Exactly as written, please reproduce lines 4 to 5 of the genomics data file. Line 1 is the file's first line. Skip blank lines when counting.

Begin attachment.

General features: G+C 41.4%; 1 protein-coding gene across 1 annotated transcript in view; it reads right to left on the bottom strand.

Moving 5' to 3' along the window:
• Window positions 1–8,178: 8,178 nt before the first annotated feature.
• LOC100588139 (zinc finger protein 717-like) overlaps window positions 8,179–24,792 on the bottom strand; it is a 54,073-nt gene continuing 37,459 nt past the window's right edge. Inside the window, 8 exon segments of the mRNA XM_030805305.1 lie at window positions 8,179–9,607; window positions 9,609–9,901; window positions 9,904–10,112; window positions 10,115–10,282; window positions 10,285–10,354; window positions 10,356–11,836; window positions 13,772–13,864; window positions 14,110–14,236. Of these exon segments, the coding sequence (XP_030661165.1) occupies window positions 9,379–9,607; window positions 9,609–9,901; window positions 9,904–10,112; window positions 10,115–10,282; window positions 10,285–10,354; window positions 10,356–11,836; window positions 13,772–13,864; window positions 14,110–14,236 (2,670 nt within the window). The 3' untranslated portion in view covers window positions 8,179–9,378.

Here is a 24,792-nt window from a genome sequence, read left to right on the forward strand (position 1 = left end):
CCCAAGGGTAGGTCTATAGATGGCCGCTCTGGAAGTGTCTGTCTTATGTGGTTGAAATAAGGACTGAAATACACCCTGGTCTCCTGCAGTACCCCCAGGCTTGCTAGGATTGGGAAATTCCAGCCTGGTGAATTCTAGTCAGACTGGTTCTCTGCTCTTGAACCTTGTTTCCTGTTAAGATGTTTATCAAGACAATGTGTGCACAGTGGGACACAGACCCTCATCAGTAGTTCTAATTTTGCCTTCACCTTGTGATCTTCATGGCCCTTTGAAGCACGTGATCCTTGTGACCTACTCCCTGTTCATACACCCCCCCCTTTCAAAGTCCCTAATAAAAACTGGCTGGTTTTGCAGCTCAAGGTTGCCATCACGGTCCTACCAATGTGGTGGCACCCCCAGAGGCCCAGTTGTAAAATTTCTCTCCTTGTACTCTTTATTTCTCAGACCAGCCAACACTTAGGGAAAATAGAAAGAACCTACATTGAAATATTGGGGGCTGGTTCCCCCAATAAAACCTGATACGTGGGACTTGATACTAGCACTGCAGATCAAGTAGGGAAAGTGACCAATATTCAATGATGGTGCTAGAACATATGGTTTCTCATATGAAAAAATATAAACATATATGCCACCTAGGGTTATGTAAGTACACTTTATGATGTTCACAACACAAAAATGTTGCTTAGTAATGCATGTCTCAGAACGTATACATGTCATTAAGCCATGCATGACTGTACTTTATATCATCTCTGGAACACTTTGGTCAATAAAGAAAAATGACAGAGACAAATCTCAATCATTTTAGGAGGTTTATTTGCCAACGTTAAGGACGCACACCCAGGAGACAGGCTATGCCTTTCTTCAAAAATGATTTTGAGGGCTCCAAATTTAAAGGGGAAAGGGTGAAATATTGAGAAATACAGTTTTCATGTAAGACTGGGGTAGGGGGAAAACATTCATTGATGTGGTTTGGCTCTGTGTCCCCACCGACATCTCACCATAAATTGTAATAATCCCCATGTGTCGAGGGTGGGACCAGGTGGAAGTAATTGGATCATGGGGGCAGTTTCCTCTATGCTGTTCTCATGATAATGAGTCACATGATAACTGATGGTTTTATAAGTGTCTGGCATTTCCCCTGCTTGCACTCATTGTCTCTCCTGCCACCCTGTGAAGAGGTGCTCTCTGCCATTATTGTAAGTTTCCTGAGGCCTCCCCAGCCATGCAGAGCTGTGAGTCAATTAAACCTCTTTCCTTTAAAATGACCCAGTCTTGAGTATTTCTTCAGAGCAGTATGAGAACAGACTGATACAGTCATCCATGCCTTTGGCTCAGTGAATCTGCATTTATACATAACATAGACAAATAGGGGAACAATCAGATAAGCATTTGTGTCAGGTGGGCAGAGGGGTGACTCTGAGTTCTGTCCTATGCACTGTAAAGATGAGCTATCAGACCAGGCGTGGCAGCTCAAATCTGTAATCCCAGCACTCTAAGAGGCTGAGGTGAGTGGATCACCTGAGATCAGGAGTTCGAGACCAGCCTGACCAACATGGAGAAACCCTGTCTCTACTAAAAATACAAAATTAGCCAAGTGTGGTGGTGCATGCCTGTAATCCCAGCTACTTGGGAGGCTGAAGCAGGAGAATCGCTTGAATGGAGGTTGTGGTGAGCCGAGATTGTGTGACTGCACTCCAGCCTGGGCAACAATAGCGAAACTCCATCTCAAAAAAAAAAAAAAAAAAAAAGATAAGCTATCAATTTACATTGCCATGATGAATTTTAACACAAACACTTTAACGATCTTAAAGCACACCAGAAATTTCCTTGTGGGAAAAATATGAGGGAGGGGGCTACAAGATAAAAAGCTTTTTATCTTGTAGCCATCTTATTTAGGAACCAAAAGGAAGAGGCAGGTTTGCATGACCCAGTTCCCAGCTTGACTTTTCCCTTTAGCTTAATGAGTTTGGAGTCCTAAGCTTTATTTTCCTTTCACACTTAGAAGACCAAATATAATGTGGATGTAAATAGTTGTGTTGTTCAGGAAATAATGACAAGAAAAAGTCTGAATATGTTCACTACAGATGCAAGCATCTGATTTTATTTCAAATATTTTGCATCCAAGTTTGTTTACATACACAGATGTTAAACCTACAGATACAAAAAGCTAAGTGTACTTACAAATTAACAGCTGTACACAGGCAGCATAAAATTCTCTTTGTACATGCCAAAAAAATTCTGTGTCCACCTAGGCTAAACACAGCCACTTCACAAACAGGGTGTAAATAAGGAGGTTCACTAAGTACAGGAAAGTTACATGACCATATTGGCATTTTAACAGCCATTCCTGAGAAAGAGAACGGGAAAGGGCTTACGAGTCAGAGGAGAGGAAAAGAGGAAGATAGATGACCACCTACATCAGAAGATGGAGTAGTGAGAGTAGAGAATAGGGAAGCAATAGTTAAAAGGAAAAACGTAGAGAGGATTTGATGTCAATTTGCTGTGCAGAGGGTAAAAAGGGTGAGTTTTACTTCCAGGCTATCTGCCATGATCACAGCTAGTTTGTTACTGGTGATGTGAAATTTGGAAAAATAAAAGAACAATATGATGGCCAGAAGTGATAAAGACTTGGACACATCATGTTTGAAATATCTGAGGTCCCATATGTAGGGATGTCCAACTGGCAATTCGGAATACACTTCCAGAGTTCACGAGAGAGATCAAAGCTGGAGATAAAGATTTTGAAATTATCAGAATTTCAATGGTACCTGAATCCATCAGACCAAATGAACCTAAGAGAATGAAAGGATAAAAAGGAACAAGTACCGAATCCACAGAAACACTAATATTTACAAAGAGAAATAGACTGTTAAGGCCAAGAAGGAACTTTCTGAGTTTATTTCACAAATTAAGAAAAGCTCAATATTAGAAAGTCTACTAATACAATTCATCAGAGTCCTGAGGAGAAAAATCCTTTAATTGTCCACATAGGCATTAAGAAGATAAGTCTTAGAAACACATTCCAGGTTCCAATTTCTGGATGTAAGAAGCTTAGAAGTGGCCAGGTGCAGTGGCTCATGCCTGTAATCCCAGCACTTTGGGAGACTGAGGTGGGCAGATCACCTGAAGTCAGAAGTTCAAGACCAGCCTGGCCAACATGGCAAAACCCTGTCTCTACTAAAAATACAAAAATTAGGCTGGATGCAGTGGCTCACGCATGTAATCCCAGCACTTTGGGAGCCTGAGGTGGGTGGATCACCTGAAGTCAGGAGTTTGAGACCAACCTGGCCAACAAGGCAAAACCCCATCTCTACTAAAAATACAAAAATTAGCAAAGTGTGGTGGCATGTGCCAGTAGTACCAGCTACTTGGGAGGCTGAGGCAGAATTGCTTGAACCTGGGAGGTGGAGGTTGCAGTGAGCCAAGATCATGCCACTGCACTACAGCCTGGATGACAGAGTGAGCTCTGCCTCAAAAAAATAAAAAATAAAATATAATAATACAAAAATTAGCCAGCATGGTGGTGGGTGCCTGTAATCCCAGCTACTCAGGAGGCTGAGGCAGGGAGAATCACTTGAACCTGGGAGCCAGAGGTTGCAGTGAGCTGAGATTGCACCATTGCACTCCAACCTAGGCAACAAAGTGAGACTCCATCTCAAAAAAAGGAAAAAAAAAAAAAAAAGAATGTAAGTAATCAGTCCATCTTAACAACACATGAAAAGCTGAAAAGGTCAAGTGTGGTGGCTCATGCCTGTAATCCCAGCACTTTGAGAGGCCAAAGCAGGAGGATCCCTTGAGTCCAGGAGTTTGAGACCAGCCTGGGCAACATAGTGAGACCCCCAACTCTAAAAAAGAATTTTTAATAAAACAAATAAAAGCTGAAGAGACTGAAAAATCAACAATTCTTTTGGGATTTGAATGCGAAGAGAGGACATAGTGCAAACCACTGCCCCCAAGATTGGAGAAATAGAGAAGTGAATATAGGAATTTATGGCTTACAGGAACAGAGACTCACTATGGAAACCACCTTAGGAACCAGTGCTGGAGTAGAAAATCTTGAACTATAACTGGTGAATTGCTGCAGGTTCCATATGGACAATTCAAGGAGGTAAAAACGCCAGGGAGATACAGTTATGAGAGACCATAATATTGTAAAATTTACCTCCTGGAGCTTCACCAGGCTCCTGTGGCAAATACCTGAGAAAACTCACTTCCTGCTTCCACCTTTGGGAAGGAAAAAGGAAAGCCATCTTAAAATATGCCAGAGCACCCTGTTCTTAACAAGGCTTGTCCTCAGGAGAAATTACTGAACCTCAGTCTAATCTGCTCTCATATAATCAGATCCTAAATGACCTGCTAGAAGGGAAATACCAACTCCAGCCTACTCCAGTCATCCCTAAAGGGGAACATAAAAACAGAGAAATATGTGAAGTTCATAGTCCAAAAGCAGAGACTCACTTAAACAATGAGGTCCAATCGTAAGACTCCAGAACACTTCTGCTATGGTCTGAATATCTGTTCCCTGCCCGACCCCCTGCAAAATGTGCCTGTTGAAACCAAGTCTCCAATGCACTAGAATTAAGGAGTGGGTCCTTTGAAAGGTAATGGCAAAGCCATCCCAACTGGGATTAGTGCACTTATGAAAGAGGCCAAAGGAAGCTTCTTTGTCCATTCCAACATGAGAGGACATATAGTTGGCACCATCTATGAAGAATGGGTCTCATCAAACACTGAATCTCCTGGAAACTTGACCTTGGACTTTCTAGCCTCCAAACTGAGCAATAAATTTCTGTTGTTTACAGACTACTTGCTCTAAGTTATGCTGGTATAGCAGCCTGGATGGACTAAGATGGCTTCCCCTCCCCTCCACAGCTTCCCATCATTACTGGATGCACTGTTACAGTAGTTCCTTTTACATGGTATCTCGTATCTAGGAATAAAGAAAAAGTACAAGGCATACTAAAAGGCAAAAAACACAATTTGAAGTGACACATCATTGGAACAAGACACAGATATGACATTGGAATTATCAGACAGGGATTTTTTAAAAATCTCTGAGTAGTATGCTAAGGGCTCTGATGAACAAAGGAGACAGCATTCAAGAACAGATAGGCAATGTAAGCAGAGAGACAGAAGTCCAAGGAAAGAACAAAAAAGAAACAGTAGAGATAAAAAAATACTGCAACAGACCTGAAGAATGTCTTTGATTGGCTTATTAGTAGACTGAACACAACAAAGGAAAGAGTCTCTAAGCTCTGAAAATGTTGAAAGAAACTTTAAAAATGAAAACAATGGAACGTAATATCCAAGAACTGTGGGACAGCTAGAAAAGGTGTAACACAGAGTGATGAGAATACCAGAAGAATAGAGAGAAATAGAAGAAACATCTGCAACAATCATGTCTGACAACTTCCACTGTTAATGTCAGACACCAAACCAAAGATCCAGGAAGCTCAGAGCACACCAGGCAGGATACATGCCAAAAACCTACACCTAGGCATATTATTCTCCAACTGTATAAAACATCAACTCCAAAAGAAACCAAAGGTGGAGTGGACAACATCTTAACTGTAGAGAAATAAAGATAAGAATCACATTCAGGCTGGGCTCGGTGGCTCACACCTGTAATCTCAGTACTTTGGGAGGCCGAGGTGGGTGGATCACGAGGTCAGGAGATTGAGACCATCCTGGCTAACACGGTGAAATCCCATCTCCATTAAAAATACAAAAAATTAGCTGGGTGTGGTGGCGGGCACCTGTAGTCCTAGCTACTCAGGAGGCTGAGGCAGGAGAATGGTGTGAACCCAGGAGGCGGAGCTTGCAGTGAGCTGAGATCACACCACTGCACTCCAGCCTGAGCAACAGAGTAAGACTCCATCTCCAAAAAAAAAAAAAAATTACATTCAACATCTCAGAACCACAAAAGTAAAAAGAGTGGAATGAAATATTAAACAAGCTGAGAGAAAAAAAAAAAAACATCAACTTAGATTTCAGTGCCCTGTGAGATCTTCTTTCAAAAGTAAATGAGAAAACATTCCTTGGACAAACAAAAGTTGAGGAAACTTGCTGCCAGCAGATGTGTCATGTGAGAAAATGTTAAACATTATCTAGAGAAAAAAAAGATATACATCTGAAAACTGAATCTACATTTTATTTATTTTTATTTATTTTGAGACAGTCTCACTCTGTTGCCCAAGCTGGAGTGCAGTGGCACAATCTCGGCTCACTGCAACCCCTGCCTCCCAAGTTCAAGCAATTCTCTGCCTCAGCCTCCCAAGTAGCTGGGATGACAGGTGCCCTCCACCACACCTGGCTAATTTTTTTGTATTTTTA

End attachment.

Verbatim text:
• LOC100588139 (zinc finger protein 717-like) overlaps window positions 8,179–24,792 on the bottom strand; it is a 54,073-nt gene continuing 37,459 nt past the window's right edge. Inside the window, 8 exon segments of the mRNA XM_030805305.1 lie at window positions 8,179–9,607; window positions 9,609–9,901; window positions 9,904–10,112; window positions 10,115–10,282; window positions 10,285–10,354; window positions 10,356–11,836; window positions 13,772–13,864; window positions 14,110–14,236. Of these exon segments, the coding sequence (XP_030661165.1) occupies window positions 9,379–9,607; window positions 9,609–9,901; window positions 9,904–10,112; window positions 10,115–10,282; window positions 10,285–10,354; window positions 10,356–11,836; window positions 13,772–13,864; window positions 14,110–14,236 (2,670 nt within the window). The 3' untranslated portion in view covers window positions 8,179–9,378.

Here is a 24,792-nt window from a genome sequence, read left to right on the forward strand (position 1 = left end):